Wednesday, February 05, 2014


Carleton Gajdusek, above, visited tribes in New Guinea which had paedophile traditions.

Carleton was a Nobel prizewinning medical researcher from New York.

Daniel Carleton Gajdusek, 1923-2008

Carleton and his boys

In 1963 Carleton brought to the USA a 12-year-old boy he had adopted in New Guinea.

This was the first of his 56 adopted sons.

He put them all through school, and many through university or medical school.

Daniel Carleton Gajdusek


In the 1990s the FBI were alerted that something was not quite right.

The FBI questioned Carleton's adopted sons.

It emerged that Carleton and one of his adopted sons had masturbated each other.

None of the other boys said Carleton had touched them.

Daniel Carleton Gajdusek

Carleton in New Guinea.

Several of the sons were willing to give evidence in his favour.

But, Carleton, in his 70s, was sent to jail.

He was unapologetic about his conviction.

He said that "boys will be boys".

Daniel Carleton Gajdusek

The People in the Trees

Carleton often said he thought that American law was too prudish.

He pointed out that his boys came from cultures where man-boy sex was common and unremarkable.


Carleton had a Slovak father and a Hungarian mother.

Daniel Carleton Gajdusek is the inspiration for Hanya Yanagihara's novel The People in the Trees.

The novel presents itself as the memoirs of a Nobel prizewinning convicted paedophile, Dr Norton Perina.

Perina comes across as somewhat arrogant and 'unthinkingly cruel'.

"The novel contains a critique of western imperialism."

The People in the Trees by Hanya Yanagihara – review.

The documentary The Genius and the Boys by Bosse Lindquist, shown on BBC Four on June 1, 2009, explains that "seven men testified in confidentiality about Gajdusek having had sex with them when they were boys".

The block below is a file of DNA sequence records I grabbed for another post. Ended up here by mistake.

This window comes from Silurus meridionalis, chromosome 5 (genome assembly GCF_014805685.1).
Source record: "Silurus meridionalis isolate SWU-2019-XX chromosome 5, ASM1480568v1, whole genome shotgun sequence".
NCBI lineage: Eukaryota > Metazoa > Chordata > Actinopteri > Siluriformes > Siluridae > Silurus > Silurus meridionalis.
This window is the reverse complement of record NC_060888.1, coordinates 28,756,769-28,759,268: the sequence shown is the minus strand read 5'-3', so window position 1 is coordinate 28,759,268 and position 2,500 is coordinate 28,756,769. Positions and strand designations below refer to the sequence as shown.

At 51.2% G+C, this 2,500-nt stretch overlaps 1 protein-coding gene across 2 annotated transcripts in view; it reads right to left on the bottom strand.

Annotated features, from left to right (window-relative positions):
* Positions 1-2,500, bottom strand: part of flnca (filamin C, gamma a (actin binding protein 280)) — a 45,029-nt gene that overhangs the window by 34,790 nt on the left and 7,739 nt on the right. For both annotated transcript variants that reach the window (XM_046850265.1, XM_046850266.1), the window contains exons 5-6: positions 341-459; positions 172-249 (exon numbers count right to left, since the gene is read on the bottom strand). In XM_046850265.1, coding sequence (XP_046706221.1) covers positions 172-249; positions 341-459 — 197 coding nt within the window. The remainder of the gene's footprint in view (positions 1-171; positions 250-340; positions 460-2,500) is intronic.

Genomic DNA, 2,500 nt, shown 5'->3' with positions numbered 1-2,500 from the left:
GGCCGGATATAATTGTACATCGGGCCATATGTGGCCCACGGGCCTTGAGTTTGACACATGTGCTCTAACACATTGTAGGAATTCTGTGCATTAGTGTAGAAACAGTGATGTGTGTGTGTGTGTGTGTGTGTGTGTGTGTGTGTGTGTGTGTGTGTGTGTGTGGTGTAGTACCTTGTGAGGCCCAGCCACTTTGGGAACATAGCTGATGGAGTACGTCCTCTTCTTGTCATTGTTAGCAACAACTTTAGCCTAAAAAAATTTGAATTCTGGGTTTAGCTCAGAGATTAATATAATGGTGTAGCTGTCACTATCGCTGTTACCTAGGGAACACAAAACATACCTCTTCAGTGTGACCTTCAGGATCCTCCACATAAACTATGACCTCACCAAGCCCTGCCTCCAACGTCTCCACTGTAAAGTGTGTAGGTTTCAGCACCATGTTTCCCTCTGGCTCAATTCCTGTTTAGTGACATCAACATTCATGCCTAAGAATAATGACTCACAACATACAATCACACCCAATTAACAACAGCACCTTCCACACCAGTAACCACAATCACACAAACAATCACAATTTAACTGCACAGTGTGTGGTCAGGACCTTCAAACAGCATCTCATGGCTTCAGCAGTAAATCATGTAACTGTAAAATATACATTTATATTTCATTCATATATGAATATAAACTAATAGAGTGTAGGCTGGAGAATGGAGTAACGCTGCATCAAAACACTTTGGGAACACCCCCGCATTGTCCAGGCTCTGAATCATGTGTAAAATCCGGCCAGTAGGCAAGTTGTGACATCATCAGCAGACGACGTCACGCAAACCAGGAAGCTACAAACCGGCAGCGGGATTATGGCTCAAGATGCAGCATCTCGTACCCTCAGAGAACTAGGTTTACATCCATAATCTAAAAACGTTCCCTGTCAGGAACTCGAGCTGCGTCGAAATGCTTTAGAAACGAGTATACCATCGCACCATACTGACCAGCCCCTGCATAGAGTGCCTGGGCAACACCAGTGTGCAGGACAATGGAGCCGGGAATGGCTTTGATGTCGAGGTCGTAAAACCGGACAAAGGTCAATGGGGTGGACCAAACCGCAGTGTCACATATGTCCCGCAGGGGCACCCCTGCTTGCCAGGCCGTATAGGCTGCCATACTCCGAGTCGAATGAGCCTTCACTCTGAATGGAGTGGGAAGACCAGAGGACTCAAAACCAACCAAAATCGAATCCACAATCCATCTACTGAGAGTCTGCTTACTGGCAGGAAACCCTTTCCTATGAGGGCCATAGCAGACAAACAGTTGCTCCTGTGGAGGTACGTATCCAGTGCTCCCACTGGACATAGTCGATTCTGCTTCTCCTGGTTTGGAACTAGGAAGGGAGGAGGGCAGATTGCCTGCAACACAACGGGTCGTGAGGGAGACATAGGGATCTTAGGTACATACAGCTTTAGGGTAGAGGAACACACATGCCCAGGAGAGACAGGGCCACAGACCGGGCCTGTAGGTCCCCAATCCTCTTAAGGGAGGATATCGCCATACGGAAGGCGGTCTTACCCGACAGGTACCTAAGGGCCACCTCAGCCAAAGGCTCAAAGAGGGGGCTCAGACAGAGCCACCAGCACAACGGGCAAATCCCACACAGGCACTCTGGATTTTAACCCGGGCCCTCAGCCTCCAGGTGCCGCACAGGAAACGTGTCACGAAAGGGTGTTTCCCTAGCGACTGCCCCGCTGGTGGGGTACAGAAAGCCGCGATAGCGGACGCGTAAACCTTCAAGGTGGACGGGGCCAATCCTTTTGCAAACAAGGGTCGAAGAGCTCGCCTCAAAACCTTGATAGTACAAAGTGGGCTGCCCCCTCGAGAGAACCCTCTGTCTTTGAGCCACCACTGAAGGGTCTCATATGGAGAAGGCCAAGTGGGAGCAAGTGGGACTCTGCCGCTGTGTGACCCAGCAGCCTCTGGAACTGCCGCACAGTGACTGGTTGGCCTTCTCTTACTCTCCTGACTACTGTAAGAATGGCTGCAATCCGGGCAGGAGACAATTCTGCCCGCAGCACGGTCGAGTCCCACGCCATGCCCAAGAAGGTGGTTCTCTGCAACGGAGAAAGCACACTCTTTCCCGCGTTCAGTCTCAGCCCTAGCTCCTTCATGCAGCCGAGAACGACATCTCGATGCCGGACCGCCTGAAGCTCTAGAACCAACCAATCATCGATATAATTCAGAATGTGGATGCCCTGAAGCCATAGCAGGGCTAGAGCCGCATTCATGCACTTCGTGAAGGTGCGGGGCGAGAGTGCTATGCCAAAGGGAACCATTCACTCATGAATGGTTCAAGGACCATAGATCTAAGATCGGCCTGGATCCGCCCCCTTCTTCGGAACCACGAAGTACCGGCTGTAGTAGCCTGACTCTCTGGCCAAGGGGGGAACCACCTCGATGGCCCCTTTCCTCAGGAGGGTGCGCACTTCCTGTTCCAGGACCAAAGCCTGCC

Four said "the sex was untroubling" while three said "the sex was a shaming, abusive and a violation".

Victim of kuru.

Gajdusek's best-known work focused on the disease called kuru.

This disease was rampant among the South Fore people of New Guinea in the 1950s and 1960s.

Gajdusek connected the spread of the disease to the practice of eating the brains of dead relatives (funerary canibalism) by the South Fore.

With elimination of cannibalism, kuru disappeared among the South Fore within a generation.


Anonymous said...

I am speechless upon first reading of this Aangirfan.
I have been thanking you for all you do, since the day I stumbled onto your site.

Today the Lame stream media is jubilating over the UN report which demands from the Vatican that all child-abusing priests etc be turned over to the authorities.
That is a good start, although Kevin Annett was there first, with the itccs issuing the arrest warrant for Benedict and a certain cardinal.

In the interests of balance, equal rights etc, let us hope that the UN does precisely the same for helpless, vulnerable children at the mercy of disgusting, murdering pedophiles in politics, police, academia, government departments and agencies and all corporations and royal families and their sycophants.

Thank you again and again and again.
Peace xx

Anonymous said...

Gajdusek was mainstream long ago.

I echo Anon's penultimate paragraph. But it won't happen...I could add sports institutions. A study a few years ago in Die Zeit said something like that the Church carried no more no less that abusers than other groups in society which have access to children . It's just how the controlled media reports it the BBC for starters. Most paedophilia occurs in the family home.

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